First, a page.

Turkey, potatoes, gravy, pies, cookies, buffets, sweet treats, parties, dinners and get-togethers ... It seems like from October 31 through to December 31 we enter into the season of eating each year.
Everywhere we go, tempting treats bombard our senses with tantalizing aromas and flavors, and we justify our indulgences and breaking our holiday diet plans because it only happens once a year.
It’s not just your imagination, we eat about 200 calories more per day in the fall, which translates to about three to four pounds a year, according to John de Castro, a professor psychology at the University of Texas in El Paso.
It's speculated that we do this because our ancestors did. They ate to put on weight in preparation for the long winter months.
They also had the tendency to eat when food was plentiful (at harvest) because there was never a guarantee that there would be more food. This leads to an increase in eating carbohydrates, particularly sweets and those foods high in starch, which make up the vast majority of our holiday eating.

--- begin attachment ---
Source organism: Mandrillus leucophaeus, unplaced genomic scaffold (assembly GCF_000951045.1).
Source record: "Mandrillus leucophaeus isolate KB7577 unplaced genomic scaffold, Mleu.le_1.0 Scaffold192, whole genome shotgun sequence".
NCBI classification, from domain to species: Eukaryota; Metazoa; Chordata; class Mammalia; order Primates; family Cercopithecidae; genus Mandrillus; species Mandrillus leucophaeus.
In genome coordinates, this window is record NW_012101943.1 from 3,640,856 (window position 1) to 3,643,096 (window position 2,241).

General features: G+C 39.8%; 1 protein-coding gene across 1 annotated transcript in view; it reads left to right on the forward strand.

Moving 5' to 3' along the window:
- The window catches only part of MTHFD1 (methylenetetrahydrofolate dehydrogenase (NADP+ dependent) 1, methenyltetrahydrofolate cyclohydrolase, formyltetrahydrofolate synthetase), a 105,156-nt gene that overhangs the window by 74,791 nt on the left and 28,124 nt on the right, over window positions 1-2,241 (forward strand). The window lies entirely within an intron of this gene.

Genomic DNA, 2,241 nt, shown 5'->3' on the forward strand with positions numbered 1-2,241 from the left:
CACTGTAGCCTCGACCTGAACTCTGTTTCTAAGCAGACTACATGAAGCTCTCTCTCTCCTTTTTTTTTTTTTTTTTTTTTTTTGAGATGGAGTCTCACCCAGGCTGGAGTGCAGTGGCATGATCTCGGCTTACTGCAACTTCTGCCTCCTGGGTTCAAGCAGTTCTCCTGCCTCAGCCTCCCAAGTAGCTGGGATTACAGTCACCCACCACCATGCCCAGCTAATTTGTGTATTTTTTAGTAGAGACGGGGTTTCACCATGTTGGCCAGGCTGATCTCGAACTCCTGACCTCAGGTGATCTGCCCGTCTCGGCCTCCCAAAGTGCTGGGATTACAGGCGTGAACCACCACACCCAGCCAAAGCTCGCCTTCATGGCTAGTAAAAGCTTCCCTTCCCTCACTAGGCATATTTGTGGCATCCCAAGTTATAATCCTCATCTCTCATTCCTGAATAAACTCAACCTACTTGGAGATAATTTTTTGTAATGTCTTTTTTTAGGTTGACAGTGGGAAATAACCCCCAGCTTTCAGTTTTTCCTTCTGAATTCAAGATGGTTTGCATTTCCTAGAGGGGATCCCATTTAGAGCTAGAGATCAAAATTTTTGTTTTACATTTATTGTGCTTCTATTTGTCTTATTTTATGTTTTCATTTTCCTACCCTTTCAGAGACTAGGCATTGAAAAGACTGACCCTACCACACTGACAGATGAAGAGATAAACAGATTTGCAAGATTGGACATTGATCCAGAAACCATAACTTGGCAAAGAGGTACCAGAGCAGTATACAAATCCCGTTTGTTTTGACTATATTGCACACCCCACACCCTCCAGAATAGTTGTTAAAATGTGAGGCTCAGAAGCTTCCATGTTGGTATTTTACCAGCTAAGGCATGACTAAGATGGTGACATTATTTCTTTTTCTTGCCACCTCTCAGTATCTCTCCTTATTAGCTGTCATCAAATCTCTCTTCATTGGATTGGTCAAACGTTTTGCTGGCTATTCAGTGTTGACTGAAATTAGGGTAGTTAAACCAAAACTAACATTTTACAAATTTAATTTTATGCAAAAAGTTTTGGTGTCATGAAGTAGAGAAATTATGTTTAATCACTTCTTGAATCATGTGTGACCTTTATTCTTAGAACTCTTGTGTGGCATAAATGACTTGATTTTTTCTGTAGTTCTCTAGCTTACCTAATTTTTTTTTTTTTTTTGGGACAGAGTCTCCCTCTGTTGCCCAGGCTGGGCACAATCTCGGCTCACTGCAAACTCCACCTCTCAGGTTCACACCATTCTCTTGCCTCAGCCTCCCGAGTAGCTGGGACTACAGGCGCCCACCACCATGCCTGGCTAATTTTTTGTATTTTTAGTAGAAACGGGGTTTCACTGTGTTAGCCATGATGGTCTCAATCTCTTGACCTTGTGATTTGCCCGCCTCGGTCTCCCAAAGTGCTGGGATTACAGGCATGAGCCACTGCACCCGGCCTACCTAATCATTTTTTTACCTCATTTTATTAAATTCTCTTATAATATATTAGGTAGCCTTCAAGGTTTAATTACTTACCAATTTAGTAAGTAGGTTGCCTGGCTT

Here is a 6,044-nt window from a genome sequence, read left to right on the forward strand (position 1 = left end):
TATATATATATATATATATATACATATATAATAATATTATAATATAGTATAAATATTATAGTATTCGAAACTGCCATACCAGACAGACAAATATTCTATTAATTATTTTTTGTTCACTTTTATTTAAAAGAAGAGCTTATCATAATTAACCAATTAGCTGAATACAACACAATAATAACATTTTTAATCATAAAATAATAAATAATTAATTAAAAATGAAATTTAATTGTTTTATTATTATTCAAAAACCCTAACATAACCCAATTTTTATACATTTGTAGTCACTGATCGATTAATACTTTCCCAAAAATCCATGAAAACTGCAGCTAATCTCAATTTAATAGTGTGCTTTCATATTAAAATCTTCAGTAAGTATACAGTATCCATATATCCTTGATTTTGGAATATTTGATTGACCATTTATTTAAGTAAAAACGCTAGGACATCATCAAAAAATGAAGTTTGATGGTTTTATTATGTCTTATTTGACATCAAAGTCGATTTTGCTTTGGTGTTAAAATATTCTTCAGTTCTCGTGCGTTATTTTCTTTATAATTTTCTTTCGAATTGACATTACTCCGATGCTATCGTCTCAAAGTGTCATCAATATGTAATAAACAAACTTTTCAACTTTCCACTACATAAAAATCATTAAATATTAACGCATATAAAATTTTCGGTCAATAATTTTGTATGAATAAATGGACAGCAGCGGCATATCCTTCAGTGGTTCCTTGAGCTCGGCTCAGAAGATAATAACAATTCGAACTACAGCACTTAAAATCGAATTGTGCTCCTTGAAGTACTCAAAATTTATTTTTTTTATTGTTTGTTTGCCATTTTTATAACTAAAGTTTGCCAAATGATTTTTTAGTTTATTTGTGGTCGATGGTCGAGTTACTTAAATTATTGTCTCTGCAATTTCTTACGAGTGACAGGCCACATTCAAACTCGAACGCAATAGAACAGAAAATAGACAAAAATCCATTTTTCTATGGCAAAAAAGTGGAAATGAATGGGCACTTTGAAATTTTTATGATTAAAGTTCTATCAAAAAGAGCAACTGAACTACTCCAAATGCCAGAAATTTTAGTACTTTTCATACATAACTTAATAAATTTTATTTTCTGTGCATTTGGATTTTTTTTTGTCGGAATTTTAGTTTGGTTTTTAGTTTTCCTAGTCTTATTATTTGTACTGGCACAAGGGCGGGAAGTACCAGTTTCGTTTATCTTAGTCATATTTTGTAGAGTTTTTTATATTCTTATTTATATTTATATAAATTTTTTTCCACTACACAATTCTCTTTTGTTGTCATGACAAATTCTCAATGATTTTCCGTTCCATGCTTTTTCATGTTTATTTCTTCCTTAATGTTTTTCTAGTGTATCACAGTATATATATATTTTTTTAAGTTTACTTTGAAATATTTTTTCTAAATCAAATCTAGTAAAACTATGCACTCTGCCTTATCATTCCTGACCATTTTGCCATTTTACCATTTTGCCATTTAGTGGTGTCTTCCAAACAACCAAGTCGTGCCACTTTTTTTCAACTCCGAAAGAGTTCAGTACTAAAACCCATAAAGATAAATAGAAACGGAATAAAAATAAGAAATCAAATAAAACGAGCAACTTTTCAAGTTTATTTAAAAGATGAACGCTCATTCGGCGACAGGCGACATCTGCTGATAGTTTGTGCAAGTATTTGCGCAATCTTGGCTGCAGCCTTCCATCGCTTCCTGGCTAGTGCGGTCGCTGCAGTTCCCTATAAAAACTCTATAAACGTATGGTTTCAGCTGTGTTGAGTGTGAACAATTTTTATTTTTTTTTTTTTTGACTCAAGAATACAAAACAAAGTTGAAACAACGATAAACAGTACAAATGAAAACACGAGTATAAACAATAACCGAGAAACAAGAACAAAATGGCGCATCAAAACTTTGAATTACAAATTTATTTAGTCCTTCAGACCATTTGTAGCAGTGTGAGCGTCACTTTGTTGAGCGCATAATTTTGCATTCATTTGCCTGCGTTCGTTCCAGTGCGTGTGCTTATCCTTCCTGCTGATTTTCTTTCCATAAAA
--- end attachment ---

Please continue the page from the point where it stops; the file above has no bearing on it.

Many fall foods, however, are healthier than the food we eat during other times of the year. Foods such as squash, sweet potatoes, apples, pumpkins are packed with nutrients, fiber, protein, beta carotene and vitamin C, which makes them diet-friendly.
Tips for Preparing Fall/Winter Meals
If you want to be the hostess with the mostess, and want to keep your guests healthy and happy while being winter-diet and waistline-friendly follow the suggestions from Dr. Charles Stuart Platkin, the Diet Detective:
• Make soups without cream or cheese.
• Make stews with loads of fresh vegetables and less meat and potatoes.
• Have a basket or bowl of fresh apples available instead of pie alone and let your guests take advantage of the low calories.
• Choose a turkey that is lean and can provide a good amount of white meat -- it’s healthier.
Winter Diet Tips
If you’re the one doing the eating this coming holiday season, follow the holiday eating tips below to keep your tummy and scale happy:
• Eat normally on the day of a big meal so you don’t overindulge.